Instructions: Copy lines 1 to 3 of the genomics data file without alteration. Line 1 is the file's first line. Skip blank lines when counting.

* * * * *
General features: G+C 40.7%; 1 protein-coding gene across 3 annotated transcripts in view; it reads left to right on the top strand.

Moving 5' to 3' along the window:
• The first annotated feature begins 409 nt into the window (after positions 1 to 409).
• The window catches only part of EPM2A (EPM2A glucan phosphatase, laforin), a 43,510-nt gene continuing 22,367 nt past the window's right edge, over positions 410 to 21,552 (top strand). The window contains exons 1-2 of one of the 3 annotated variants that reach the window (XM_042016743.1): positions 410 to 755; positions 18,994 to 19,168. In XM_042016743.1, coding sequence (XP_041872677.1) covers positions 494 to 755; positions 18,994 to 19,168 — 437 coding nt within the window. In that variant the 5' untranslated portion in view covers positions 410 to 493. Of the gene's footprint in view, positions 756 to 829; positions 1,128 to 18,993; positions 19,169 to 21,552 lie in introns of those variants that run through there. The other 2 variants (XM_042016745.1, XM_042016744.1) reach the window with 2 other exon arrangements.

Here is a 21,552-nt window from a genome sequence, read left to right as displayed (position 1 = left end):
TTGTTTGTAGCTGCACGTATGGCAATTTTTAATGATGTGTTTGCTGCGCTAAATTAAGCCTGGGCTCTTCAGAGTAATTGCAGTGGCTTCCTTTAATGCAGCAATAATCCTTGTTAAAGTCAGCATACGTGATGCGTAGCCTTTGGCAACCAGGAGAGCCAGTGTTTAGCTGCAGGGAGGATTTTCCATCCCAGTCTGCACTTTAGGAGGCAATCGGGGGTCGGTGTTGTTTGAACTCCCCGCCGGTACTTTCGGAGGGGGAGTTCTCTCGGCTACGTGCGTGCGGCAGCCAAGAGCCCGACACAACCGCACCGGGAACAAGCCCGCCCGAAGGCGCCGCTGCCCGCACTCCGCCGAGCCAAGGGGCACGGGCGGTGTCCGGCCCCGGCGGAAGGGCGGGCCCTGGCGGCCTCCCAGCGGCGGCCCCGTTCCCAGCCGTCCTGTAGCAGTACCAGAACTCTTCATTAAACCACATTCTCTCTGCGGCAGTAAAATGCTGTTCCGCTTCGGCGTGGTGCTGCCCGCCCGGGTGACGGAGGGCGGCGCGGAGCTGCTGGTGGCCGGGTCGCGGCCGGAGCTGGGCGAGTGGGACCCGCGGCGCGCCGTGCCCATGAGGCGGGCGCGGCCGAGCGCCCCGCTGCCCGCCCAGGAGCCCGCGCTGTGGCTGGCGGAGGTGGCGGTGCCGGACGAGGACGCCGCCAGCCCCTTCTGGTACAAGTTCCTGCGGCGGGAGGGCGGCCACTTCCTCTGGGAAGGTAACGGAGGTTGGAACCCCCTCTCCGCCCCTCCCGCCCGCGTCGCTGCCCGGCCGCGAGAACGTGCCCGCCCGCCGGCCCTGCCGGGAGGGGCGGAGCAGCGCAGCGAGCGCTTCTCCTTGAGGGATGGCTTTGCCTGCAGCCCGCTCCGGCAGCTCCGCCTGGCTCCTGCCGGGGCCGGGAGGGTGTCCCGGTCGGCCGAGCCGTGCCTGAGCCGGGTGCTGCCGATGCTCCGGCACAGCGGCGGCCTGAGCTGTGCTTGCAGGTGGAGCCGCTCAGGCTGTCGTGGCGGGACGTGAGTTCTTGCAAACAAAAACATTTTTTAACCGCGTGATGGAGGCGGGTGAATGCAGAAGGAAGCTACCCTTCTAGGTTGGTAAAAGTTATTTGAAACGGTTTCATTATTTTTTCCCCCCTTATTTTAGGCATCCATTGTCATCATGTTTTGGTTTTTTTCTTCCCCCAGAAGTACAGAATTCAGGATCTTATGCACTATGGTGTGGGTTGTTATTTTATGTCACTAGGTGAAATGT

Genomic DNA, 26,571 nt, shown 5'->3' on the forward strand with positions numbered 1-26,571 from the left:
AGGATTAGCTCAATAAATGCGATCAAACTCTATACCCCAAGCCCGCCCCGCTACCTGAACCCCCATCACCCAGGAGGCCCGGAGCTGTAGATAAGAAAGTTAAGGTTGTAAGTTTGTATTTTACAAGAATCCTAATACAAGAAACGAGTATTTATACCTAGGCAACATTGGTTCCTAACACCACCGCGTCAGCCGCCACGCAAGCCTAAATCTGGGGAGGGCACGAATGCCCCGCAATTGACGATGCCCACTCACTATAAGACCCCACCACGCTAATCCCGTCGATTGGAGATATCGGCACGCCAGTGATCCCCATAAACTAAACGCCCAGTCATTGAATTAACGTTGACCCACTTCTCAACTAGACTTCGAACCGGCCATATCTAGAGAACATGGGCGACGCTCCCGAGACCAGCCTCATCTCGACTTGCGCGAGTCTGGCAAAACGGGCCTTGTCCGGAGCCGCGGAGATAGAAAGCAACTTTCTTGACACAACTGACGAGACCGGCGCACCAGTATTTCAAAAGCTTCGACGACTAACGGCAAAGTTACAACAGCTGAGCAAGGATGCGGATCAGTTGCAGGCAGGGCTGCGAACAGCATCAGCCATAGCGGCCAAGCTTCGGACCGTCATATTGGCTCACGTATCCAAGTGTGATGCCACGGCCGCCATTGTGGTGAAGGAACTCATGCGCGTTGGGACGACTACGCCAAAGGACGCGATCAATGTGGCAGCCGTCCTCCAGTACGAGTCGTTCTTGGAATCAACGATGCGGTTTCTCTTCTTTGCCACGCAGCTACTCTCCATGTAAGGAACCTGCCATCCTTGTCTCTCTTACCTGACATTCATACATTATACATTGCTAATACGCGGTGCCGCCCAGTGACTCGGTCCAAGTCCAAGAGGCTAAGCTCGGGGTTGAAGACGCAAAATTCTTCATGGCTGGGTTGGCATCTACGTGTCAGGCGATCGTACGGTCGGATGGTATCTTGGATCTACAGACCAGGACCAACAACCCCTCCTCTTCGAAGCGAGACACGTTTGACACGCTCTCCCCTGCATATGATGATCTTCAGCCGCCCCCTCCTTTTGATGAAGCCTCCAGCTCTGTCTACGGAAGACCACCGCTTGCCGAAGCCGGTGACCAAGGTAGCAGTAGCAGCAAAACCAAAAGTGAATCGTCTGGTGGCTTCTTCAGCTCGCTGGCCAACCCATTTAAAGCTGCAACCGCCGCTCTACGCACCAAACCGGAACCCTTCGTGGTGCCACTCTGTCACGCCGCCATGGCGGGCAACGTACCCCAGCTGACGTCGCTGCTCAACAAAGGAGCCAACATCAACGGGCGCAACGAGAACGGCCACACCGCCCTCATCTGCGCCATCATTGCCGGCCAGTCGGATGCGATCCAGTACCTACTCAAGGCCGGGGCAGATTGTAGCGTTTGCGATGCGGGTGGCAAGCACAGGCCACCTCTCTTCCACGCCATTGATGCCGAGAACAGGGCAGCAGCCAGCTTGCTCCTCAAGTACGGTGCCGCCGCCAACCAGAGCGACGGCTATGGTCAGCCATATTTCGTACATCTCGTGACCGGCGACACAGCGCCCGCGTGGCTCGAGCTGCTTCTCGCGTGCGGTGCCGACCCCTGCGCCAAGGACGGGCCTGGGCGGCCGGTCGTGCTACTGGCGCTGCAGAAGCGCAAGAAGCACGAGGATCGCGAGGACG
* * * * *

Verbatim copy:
General features: G+C 40.7%; 1 protein-coding gene across 3 annotated transcripts in view; it reads left to right on the top strand.

Moving 5' to 3' along the window:
• The first annotated feature begins 409 nt into the window (after positions 1 to 409).